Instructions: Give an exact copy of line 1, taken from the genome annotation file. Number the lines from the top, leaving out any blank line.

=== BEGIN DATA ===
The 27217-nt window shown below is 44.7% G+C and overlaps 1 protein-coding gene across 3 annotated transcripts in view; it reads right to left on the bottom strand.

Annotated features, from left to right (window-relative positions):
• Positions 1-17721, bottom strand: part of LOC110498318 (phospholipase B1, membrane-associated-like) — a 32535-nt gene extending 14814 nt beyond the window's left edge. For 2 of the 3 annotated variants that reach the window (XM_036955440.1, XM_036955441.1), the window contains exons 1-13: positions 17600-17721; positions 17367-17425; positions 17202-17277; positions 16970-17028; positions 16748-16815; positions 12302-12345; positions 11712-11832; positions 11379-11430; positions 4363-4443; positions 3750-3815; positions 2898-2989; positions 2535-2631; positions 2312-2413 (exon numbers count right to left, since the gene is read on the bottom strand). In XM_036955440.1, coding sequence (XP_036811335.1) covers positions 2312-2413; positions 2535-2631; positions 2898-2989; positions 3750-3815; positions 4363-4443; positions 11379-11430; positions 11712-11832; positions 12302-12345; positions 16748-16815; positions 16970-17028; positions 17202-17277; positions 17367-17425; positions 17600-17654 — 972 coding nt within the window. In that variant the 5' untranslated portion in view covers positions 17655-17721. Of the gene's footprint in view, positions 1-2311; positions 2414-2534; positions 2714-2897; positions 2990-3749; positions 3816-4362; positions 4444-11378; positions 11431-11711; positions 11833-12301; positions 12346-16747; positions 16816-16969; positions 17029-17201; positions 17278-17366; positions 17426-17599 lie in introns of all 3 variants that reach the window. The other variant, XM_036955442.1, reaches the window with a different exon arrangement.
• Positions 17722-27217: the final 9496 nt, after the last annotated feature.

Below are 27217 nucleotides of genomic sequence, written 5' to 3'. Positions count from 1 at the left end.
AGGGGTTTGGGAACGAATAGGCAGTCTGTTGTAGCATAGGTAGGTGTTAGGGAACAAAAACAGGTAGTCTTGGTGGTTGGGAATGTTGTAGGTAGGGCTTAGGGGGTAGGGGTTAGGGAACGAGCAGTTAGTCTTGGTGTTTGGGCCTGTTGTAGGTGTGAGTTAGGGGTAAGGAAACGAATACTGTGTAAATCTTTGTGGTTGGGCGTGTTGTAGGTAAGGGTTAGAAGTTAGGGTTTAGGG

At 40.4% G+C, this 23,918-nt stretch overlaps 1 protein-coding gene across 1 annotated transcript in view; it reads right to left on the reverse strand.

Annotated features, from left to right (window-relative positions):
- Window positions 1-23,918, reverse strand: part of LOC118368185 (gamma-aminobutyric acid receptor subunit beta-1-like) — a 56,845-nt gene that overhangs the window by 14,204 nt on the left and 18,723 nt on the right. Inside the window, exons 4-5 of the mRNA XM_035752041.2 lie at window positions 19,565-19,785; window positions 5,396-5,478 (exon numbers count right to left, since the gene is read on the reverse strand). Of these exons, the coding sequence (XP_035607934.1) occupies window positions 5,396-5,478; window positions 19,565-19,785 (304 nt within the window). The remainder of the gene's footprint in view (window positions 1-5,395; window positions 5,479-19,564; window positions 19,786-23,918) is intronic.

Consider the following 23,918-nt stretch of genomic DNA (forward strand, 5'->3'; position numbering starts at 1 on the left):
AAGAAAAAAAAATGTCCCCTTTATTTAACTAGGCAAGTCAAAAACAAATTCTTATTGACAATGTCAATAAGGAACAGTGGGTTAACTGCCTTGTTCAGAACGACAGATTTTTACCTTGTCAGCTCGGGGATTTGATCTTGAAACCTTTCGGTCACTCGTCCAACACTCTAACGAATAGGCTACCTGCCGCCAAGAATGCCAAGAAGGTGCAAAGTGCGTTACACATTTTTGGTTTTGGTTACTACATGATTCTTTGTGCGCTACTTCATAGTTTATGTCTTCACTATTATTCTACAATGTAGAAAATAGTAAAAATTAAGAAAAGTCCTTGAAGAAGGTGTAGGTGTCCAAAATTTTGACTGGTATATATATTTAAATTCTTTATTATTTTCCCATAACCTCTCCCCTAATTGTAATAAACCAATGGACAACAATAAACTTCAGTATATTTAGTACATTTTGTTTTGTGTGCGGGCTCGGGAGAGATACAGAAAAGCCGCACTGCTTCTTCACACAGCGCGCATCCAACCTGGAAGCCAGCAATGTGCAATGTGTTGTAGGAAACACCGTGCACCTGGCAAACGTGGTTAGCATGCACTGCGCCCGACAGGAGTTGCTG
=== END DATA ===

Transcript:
The 27217-nt window shown below is 44.7% G+C and overlaps 1 protein-coding gene across 3 annotated transcripts in view; it reads right to left on the bottom strand.